and so on show that it was considered normal at the beginning of the thirteenth century for ditches to be between 8 and 11 m deep and 12 and 19 m
wide, curtains to be between 6 and 10 m high to the base of the parapet, and at the level of the chemins de ronde between 1.20 and 2.10 m
wide. The same specifications envisaged gates flanked by small towers with thicker walls. Some of these gates are described as simple, others as
double. They were preceded by drawbridges (pontes tornatiles) whilst other small towers at variable intervals were dotted along the
"In these circumstances one might think that to fortify a town was a long-term project allowing room for little improvisation. But in reality
things were somewhat different; in emergencies, towns were capable, thanks to their human resources, of erecting in a few months summary but
"Among the developments that occurred after 1150 was the increasingly frequent and systematic use of stone instead of wood, even in regions
where wood remained preponderant in ordinary rural and urban buildings. This triumph of stone, which was more resistant, less perishable, more
difficult to burn, was nevertheless fairly slow."
"At the same time knowledge of merlons, hourds (soon replaced by machicolations), coursières, brattices, barbicans and
drawbridges was increasingly disseminated. Archer-loops became more numerous and better placed; recourse to the crossbow allowed a more systematic
flanking fire. To obstruct assault by scaling ladders, the curtain walls were raised… To counter sapping, the base of the walls were
reinforced and thickened and the scarps of ditches were paved with stone."
Jones, Archer. The Art of War in the Western World . Oxford: Oxford University Press, 1987
"William's French castle was similar to the model used throughout Europe. Because attackers might well first assail the weaker palisade, whose
fall would not effect the defensive strength of the structure on the mound, this elementary castle embodied, to a modest degree, the principle of
successive lines of defense. But the simple design provided no opportunities for flanking fire. The stone castle, which in the eleventh century
began to supersede the wooden, included these two fundamental principles while adhering to the basic model developed for the wooden castle. A
powerful stone tower with a walled stone enclosure, which embodied smaller towers for flanking fire and in more elaborate castles two complete
concentric lines of walls, meant a structure with as many as three lines of resistance — outer walls, inner walls, and main tower. Town
fortifications that began as wood also progressed to stone, incorporating the same principles as ancient town walls. Usually towns has a castle or
citadel, which served as a place of final defense and as a stronghold from which the ruler could dominate the town."
"Medieval soldiers used all the ancient devices except the Roman agger."
"Until the beginning of the twelfth century, the only known kinds of artillery were catapults worked by torsion and tension. A torsion catapult
used a heavy timber frame with a mass of twisted rope strung across near the front. In this twisted rope the builder secured one end of a moveable
beam having a spoon shaped hollow in its other end. Operators pulled this free end backward and down by a large winch at the rear of the frame,
against the resistance of the twisted ropes, and placed the stone to be thrown in the spoon-shaped cavity. They then released the free end of the
moveable beam by releasing a catch. The force of the twisted ropes then made the beam describe an upward and forward curve, moving fast enough to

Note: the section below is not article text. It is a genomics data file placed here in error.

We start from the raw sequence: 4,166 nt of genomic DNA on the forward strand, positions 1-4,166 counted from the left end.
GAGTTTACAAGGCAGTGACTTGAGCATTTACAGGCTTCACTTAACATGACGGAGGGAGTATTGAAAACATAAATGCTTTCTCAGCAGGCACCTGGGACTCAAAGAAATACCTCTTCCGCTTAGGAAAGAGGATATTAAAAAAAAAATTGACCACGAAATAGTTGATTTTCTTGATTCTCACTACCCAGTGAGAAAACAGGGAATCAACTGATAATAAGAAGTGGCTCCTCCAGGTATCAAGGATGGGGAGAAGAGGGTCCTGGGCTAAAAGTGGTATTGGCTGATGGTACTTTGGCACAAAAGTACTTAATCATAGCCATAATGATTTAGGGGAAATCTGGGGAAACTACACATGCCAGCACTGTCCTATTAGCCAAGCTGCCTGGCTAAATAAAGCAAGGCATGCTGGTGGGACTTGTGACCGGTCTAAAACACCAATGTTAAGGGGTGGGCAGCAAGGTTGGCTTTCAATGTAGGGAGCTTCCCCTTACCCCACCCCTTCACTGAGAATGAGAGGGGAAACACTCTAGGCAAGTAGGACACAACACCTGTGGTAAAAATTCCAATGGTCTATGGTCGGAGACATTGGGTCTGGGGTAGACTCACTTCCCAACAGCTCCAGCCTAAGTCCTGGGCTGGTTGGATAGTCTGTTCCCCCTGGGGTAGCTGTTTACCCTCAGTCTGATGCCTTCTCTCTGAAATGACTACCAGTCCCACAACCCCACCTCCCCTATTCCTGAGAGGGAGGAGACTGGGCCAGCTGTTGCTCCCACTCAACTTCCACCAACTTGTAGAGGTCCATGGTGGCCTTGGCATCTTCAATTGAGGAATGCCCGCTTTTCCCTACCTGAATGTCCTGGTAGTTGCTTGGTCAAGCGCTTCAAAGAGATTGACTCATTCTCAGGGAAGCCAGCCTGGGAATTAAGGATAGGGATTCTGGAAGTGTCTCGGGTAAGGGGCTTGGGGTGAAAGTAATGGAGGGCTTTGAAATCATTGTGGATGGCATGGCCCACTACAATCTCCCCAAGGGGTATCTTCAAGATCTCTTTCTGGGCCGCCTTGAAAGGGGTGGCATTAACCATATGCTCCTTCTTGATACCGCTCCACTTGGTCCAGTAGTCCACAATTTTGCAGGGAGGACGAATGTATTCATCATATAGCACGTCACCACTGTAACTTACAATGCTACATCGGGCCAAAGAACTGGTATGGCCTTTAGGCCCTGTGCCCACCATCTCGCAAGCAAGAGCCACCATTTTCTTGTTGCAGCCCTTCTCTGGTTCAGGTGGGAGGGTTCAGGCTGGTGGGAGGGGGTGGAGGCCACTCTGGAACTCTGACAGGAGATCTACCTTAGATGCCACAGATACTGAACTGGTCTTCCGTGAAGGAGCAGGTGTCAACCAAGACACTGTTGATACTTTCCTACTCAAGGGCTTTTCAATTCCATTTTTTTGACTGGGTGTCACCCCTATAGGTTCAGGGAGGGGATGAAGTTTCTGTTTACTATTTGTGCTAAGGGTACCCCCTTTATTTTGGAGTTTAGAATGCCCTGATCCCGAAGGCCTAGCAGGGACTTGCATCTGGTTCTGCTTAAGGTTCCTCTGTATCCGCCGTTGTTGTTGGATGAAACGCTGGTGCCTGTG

flip off the stone at a high angle of elevation. Such a catapult was known as a mangon, mangonel, or sling. Of course the projectiles were seldom
uniform in weight, and weather affected the ropes. Accordingly, the shots of this type of machine dispersed so widely that it was generally used for
bombarding large objectives, such as towns or castles."
"A tension catapult, usually known as a ballista, consisted of an exaggerated bow wound up by winches. It shot bolts or enormous arrows with
great force, flat trajectory, and considerable accuracy. Although they could not penetrate walls, they were used by besiegers and besieged against
small, fairly distant objectives, such as men out of range of infantry weapons."
"In making good their approach, besiegers protected themselves against the plunging for of the defenders behind mantlets, screens strong enough
to resist arrows but light enough to move easily. Besiegers might roll up moveable towers, as high as or higher than the defenses, until the towers
could drop drawbridges on the battlements."
"The defects of the moveable tower are obvious. It was not only heavy but top-heavy. Accordingly, it could move forward only over ground that
was smooth, level, and particularly firm. It needed protection against combustibles; rawhides were generally used in front and to some extent upon
its sides. Defenders shot at it with carrying balls of burning tow."
"It was a little easier to move forward some sort of low shelter that would protect men working against the base of the defenders' walls. These
shelters were fairly long, so that their occupants might come and go by the rear end (which could not be too close under the wall), and narrow and
steep-roofed in proportion to their length so that they could resist stones and heavy weights dropped from above. For greater strength, the roof had
a steep point and was protected against fire by rawhides."
"Either the shelter was brought within a few feet of the wall, which workmen then attacked with a ram or borer, or its head was pushed up
against a wall to give cover to men attacking the masonry with pickaxes, hammers, and crowbars. The ram and borer both consisted of great beams, the
largest that the besiegers could find, swung by chains from the ridgepole of the shelter. The ram had a broad solid head (like the forehead and
horns of a true ram), which it butted against the wall; the borer has a pointed head, intended to break down the opposing masonry stone by
"Meanwhile, the defenders, even if they failed to smash or burn the shelter from above, might grip the head of the ram or borer with large